Is Almond Milk just famous for what it is NOT? Let's take a look.
Is almond milk just famous for what it’s NOT? Does it stand up nutritionally in its own right? Let’s get to the nuts and bolts of it. Almond milk is saaaaaa hot right now, it is doing a great job at leading the market when it comes to dairy alternatives (a force that is reckoning with dairy, and in the States has already lead to marketing changes to the industry).
But first and foremost, I’d like to share with you what is almond milk isn’t…
It is not dairy, it is not soy. People seem to really like that (I’m one of them).
It is also not a calcium source, nor a vitamin D source. It is not a protein source, nor a fat source. It won’t keep you feeling full either.
So, it would seem to me the very reasons that love almonds - they are a great source of fats, protein and fiber (and taste delicious) - are lost when we jumped on this alternative.
Almond Milk. It is not milk, it is not a nutritional substitute for milk. It seems it’s not a lot of things.
According to Wholefood Market’s recipe, Almond milk has the following nutritional profile per serving (1 cup): 0g total fat, 0g saturated fat, 0mg cholesterol, 5mg sodium, 0g carbohydrate (0g dietary fiber, 0g sugar), 0g protein.
Oh dear. Is the the same 'food-like substances' saga of the low fat era popping its head up again?
However, almond milk is low in energy and, when it is a reality that you need to go dairy free, it can be an easy swap as something to pop on your cereal, or have in your coffee – especially if you don’t want everything tasting like coconut (!).
Almond is more ‘real’ than skinny milk, so I think it has its place as a great substitute for skinny milk drinkers who are yet to see the light when it comes to how we should approach fats in our diet (or approach highly processed foods). I will happily vouch for anyone moving away from highly processed food, and skinny milk is certainly that – but almond milk lacks , well, pretty much everything!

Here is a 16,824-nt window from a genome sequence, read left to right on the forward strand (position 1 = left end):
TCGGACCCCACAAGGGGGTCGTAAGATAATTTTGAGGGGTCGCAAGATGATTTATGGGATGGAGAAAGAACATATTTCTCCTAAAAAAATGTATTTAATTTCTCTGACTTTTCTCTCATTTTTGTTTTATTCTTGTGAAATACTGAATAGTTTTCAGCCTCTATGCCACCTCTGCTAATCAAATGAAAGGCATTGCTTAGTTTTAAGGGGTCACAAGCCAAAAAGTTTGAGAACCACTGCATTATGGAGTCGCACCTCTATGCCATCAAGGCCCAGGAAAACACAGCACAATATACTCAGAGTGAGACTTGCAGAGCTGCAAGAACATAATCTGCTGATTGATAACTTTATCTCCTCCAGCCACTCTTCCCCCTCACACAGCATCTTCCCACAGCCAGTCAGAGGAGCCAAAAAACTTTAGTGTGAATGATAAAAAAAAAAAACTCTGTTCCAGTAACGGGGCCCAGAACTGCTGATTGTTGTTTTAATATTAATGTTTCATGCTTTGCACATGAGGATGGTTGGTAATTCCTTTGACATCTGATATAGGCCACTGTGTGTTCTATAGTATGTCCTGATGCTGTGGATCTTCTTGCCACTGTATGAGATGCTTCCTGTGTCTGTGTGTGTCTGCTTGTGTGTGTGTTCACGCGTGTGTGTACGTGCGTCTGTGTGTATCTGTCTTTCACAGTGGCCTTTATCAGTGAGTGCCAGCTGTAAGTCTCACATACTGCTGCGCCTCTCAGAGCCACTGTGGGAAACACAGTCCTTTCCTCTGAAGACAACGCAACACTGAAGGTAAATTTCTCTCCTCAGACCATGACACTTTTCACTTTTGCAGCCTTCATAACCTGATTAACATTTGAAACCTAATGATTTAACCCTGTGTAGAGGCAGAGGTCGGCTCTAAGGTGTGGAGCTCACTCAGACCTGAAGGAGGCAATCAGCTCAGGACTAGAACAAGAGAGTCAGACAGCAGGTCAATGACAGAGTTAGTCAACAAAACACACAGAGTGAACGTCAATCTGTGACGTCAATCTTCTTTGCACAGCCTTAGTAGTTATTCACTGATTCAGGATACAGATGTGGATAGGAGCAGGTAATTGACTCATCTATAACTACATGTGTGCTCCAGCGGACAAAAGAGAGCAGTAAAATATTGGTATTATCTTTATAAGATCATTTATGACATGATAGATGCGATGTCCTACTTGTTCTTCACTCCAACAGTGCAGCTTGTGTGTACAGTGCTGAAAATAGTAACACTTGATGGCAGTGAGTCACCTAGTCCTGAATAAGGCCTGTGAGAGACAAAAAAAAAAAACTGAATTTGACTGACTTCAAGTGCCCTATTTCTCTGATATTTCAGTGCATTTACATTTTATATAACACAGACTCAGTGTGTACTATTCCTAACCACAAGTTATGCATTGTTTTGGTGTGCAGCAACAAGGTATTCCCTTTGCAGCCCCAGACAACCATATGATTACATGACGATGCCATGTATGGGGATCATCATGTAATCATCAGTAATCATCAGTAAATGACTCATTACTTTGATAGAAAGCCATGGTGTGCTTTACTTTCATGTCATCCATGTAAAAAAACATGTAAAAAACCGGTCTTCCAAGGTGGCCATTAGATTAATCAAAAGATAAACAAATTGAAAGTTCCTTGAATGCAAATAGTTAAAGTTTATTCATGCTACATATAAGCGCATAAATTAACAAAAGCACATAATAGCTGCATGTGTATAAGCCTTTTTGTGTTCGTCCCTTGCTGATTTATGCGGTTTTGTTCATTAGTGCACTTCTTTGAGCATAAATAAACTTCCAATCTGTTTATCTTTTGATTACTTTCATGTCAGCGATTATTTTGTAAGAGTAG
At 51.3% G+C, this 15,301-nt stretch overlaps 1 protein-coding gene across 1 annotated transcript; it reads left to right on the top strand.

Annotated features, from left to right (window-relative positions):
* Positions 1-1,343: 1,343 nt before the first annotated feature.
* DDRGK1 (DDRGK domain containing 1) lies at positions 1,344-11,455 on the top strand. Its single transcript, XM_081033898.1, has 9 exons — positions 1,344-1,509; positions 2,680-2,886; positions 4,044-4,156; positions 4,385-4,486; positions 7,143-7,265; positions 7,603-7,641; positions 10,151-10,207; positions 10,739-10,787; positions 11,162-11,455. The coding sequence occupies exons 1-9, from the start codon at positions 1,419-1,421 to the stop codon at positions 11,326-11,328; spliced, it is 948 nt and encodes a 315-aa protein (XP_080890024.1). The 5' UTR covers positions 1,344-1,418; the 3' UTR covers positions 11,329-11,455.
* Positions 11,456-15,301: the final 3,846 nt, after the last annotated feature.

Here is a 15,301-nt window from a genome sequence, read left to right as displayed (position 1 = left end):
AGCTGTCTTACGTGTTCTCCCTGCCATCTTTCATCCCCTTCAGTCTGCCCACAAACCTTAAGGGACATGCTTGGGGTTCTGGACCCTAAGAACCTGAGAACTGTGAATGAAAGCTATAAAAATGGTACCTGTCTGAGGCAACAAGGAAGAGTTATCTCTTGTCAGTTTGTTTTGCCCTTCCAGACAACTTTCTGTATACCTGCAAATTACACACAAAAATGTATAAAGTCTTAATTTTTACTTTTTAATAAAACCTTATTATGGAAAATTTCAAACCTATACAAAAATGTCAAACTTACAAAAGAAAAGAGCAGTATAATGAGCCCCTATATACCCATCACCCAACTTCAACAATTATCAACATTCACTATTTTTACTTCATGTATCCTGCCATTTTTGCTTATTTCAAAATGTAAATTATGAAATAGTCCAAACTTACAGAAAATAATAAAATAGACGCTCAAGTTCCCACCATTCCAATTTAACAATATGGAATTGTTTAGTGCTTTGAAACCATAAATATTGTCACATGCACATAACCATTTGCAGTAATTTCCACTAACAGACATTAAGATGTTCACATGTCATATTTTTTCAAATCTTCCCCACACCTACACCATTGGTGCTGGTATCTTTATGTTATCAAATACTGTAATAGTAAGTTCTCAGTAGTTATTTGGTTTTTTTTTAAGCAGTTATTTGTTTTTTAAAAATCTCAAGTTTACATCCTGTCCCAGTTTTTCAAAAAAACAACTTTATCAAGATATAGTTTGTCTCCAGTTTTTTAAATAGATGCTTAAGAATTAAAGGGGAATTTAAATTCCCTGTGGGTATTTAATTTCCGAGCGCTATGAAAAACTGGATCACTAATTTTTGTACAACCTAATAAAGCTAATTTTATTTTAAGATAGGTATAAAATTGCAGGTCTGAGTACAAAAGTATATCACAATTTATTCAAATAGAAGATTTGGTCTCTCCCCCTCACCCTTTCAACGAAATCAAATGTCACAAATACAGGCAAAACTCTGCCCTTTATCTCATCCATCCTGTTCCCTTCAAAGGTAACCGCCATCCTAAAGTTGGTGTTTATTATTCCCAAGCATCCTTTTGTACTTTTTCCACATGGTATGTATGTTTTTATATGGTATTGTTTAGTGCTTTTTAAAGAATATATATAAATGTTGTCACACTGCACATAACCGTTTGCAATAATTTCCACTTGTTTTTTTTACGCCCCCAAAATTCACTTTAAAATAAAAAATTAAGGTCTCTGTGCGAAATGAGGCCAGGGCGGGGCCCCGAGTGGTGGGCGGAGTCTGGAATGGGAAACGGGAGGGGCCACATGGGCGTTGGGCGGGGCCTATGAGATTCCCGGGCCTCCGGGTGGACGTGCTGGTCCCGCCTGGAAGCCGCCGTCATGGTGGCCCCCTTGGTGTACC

So what are we supposed to do?
I’m not uncovering a pretty picture here. It is not like almonds are inexpensive – particularly organic ones.
Just how expensive is it to create the nothingness that is almond milk? And how much waste do you create?
For a 1L you are looking at 200g almonds and 1L filtered water. Standard almonds are around $20 per kilo…and an organic almond is about $40 per kilo. @@That’s $4-7/L with around 45g of protein and 8g of fat and 24g of fiber being thrown out.@@
You read that right, we are throwing out calories, energy and nutrients straight into the compost or bin.
When I worked that out I wasn’t too impressed, kinda sad, but I quickly thought – ‘Nah, come on, but I use that almond pulp!’ …well, sometimes I do!
- I have made a Zucchini bread – but maybe the chia eggs didn’t cut it and it kinda fell apart.
- I did make that body exfoliant – but it wasn’t on the day I clean my bathroom so that was just a pain, and not really user friendly.
- I did freeze it with good intention but last week I parted with it because it was simply going to take too much time to do anything with it. (I’m not saying these are the only option, but you can see the point I am trying to make here).
So maybe, when I’m honest with myself, I don’t use the pulp as much as I’d like which means I am wasting a lot, and when it comes to sustainability and being a conscious consumer everything doesn’t seem so peachy.
So it was time to check in - why did I decide to use almond milk in the first place? How did it become a part of my repertoire?
Did I just wake up one day and decide? Or was it really necessary?!
For me it was an alternative to dairy occasionally, and liked it in my chia pudding as an alternative to coconut cream (diluted with water). There was no REAL need it was fun to play around with for a while but as for its place in my lifestyle as a kitchen staple? It is safe to say that those days are gone.
Keep eating almonds, in a smoothie as a snack and by all means if you need it for a really good reason then awesome – don’t be shy about trying just plain water in your smoothie, or maybe cooled tea (I love coconut water but that ups the price of my daily goodness straight away – plus I already get a nice dose in my soaked oats!).
Whilst we are in the thick of real food trends that are changing every minute it is important to check in and not get washed up in the wave and forget where your head is at! I love all things wholefood but we need it to be put into context. I am not saying that it doesn’t have its place I just put it out there that maybe we have put too much emphasis on this little guy.
I’d love to hear your thoughts!
Til next time,